Also called the 2017 Honda NSX outside of North America, the 2017 Acura NSX is an AWD hybrid supercar that succeeds the original NSX produced in Japan between 1990 and 2005.
The 2017 Acura NSX is based on the 2012 Acura NSX Concept first shown at the 2012 North American International Auto Show, a two-door mid-engined coupe with all-wheel-drive. The NSX's engine is a 3.5L (3,493 cc) twin-turbocharged V6 that transmits power to the rear wheels and is paired with a three electric motor Sport Hybrid SH-AWD system and a nine-speed dual-clutch PRNDLtronic transmission. The total combined power output is 573 hp (581 PS) and 623 lb-ft (845 Nm) of torque.
The 2017 Acura NSX can accelerate from a standing start to 60 mph in 2.7 seconds and is limited to a top speed of 191 mph (307 km/h).
The new Acura NSX may be a hybrid, but it’s a hybrid supercar. A mid-engine, all-wheel-drive, twin-turbo, hybrid slice of pure performance. With around 600 hp from its combined 3.5-liter V6 and three electric motors driving all four wheels, what you have is a balanced and capable car that can compete with other supercars nearly ten times its price. There are nine gears to work your way through as you pass 60 mph in just over three seconds and torque-vectoring to smooth you through the curves. All the while you can still look back fondly on the original NSX that made the 2017 model possible in the first place.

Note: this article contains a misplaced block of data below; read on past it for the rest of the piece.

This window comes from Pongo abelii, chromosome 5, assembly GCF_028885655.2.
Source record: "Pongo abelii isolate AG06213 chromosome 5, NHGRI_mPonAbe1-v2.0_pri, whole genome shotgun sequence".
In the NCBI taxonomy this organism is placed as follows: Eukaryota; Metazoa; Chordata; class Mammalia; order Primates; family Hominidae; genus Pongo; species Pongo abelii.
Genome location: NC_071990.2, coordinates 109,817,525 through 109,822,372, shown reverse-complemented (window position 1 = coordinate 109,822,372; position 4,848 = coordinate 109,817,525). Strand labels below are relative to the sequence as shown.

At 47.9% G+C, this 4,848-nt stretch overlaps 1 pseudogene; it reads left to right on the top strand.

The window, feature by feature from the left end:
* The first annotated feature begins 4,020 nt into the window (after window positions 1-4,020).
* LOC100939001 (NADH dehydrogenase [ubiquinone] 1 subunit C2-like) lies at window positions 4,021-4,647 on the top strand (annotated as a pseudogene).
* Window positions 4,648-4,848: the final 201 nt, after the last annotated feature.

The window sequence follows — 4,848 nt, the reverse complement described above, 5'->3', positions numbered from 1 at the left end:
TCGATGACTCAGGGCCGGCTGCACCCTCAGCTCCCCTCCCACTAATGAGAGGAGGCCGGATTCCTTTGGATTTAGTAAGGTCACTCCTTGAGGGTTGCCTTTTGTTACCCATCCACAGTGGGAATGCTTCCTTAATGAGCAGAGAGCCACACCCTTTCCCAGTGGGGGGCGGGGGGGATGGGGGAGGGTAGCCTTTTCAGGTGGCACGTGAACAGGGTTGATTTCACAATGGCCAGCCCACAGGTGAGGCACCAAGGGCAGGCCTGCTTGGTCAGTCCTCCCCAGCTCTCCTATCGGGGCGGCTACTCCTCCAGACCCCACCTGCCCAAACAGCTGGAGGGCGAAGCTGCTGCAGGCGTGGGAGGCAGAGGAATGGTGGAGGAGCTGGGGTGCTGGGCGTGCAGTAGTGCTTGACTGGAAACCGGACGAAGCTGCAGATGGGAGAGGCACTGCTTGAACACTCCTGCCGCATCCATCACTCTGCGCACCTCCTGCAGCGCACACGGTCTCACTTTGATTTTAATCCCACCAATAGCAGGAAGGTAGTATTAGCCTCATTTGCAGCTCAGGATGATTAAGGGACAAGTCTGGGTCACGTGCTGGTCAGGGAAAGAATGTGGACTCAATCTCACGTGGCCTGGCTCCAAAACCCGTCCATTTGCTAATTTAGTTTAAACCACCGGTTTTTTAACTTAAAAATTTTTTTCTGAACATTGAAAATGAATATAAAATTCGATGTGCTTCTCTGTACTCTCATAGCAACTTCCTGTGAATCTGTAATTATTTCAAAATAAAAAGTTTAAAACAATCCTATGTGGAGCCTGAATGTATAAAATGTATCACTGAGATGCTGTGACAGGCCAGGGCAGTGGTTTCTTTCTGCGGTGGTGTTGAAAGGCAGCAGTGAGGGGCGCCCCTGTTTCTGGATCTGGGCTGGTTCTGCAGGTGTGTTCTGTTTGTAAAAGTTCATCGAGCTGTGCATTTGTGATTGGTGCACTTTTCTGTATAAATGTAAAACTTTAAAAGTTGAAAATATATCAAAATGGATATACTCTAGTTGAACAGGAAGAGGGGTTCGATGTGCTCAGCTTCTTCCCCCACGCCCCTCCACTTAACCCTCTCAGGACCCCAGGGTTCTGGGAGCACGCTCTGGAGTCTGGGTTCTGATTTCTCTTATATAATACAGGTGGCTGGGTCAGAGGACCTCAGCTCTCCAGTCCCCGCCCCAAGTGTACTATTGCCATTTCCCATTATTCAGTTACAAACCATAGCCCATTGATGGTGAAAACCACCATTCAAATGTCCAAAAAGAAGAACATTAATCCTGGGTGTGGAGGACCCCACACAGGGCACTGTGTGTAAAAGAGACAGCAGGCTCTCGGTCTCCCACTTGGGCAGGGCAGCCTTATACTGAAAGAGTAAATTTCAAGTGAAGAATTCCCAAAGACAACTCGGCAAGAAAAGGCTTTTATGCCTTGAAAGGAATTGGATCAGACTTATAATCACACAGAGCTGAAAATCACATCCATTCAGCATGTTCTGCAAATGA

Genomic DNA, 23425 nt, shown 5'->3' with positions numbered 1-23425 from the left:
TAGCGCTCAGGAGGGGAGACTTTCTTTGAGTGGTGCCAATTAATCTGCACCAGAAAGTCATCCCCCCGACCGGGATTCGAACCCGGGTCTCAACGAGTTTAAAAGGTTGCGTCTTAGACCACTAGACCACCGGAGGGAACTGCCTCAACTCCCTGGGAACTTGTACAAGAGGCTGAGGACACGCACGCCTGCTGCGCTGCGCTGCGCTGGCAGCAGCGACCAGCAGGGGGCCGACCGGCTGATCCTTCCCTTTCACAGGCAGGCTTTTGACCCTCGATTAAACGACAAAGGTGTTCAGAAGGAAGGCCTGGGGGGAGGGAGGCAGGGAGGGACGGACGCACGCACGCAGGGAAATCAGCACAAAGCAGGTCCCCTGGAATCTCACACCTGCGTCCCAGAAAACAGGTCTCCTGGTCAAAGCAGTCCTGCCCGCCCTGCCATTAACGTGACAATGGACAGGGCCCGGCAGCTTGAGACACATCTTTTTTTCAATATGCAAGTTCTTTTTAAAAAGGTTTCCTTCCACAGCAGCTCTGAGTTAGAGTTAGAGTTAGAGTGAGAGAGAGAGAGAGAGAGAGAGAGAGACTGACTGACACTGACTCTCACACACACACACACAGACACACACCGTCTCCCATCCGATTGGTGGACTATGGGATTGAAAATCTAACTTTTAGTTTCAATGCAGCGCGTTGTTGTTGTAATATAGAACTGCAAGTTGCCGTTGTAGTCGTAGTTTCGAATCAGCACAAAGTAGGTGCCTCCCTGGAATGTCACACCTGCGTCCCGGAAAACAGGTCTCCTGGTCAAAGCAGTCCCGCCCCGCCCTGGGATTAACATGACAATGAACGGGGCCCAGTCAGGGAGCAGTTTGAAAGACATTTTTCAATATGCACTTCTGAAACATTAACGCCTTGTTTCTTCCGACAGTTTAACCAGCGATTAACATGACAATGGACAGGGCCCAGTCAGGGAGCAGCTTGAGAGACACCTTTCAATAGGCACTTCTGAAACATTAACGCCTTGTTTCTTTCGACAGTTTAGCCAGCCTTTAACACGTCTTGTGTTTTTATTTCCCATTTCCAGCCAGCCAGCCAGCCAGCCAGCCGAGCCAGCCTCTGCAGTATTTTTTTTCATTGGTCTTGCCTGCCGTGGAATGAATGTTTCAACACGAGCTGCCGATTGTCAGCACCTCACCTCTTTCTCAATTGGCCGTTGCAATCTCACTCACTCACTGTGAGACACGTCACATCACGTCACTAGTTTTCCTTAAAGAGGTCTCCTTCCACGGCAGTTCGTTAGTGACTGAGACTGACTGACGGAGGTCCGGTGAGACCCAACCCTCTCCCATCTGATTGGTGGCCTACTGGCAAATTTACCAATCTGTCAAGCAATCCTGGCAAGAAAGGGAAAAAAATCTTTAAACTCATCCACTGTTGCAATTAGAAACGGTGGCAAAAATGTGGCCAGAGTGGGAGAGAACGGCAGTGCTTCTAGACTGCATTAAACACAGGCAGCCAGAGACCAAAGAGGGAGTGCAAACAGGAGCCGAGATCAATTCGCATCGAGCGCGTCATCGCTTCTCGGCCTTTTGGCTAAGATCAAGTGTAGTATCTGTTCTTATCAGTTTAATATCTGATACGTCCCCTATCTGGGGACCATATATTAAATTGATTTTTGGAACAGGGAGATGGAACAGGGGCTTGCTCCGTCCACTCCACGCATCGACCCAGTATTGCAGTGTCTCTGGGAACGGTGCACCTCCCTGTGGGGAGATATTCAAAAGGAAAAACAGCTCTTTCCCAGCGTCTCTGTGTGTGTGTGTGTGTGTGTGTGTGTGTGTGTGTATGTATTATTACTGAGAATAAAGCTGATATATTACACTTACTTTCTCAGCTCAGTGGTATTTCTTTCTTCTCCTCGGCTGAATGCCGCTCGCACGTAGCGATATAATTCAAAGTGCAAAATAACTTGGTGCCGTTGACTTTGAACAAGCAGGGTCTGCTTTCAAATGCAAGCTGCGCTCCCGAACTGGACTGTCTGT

The 2017 Acura NSX is significantly faster than its predecessor, especially due to its hybrid powertrain. Its hybrid powertrain allows it to do 0-60 mph in 2.7 seconds, challenging the likes of the 2017 Nissan GT-R and Ferrari 458 Italia. The NSX's top speed, while not overly impressive, is still faster than most Japanese cars: 189 mph (305 km/h); that said, it might not be the best choice in fastest circuits, where it struggles a bit to reach high speed. The 9-speed gearbox coupled gives it great acceleration for the first 6-7 gears before petering out into longer, overdrive-oriented gears. The NSX's decent cornering is helped by its torque-vectoring, which smooths out the car as it makes a turn. Nonetheless, the NSX might still feel a bit slippery if driven really aggressively.